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Now if we can just get default save year version preferences like AutoCAD.

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What’s the difference from the behavior outlined here to how autosave used to work?


This is useful clarification.

I don’t think this is possible, but I would welcome the ability to define a location for Autosave files with the default being the same as the normally saved files. If I had that, I would maintain a dedicated backup folder for Autosave files. It would keep my main working folder uncluttered and avoid errors in selecting the right file (it’s quite easy to overlook that little tilde if you’re in a hurry - or sloppy). As part of my normal housekeeping regime, I would then delete autosave files older than a week, say, every so often.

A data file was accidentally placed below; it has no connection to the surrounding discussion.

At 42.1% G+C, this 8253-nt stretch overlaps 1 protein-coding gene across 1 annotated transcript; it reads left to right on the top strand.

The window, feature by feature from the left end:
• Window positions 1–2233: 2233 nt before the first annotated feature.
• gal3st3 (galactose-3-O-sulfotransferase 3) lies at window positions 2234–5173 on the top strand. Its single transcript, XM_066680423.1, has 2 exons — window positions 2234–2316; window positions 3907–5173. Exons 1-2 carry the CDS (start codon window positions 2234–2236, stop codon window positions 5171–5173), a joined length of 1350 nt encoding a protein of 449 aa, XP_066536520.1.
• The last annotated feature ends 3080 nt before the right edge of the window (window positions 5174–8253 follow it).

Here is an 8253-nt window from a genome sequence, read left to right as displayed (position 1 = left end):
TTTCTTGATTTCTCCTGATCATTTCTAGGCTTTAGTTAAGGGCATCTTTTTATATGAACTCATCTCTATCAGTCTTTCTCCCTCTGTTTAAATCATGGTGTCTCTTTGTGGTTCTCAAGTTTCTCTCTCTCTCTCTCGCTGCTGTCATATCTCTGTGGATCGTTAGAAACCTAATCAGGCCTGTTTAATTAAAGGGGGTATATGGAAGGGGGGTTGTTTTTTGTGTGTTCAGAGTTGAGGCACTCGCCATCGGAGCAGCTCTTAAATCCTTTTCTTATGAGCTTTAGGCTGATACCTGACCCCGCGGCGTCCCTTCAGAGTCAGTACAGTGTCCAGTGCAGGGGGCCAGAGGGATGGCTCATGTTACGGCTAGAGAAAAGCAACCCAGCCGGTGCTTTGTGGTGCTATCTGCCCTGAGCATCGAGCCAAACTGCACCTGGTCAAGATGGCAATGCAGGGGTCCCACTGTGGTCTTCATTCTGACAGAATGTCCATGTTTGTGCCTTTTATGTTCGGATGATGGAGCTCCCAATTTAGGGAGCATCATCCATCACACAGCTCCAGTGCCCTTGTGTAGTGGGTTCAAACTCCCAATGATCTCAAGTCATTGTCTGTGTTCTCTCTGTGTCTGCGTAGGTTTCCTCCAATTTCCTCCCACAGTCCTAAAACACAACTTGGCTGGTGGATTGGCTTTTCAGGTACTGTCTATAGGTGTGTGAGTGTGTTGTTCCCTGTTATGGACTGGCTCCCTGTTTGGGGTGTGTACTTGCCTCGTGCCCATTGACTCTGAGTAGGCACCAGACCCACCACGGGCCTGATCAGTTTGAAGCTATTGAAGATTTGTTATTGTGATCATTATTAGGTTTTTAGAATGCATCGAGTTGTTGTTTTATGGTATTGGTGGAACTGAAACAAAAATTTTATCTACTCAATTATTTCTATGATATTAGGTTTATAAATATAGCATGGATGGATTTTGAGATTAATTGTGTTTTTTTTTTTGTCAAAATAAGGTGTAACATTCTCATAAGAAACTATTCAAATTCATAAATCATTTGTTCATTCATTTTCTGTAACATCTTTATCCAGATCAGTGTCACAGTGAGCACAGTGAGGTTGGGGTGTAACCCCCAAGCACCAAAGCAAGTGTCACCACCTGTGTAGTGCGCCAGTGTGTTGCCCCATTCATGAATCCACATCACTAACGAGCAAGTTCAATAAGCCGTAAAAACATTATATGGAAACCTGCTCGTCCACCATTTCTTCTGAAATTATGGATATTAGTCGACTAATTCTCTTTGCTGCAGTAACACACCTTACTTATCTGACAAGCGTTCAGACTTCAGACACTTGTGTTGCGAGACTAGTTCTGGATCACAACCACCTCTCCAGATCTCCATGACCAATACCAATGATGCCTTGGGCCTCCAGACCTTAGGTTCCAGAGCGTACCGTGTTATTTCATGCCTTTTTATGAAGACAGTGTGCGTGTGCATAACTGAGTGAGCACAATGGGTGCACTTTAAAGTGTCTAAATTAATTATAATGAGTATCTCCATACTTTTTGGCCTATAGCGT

Is this just standard advice, or has something changed with v2019 that makes file corruption and locked permissions more likely when saving/opening from a cloud service? I have been saving 2018 models on ShareFile without issue so far. It would be good to know if something has changed. Thanks!

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(As I had mentioned in another thread,) … this forum has many many reported problems (for many years) by users who where trying to work directly from network drives or cloud storage. The “canned solution” has been what Guz recommended.

I think (but could be wrong) that the heart of such problems stem from latency of network connections. So it could be that those who have no issues working off of networks drives or cloud storage have very good connections. Or perhaps they have tweaked connections to give priority to network storage processes ?


The most noticeable differences are that we no longer prepend Autosave_ to the recovered file name, and the directories were changed (as outlined in @TheGuz 's post).


No changes. The possibility has always been there, but it is dependent on lots of factors. If it works for you, great! It was important to mention this as a possibility, since we’re on the topic of files. It may reduce the chances of corruption for someone reading.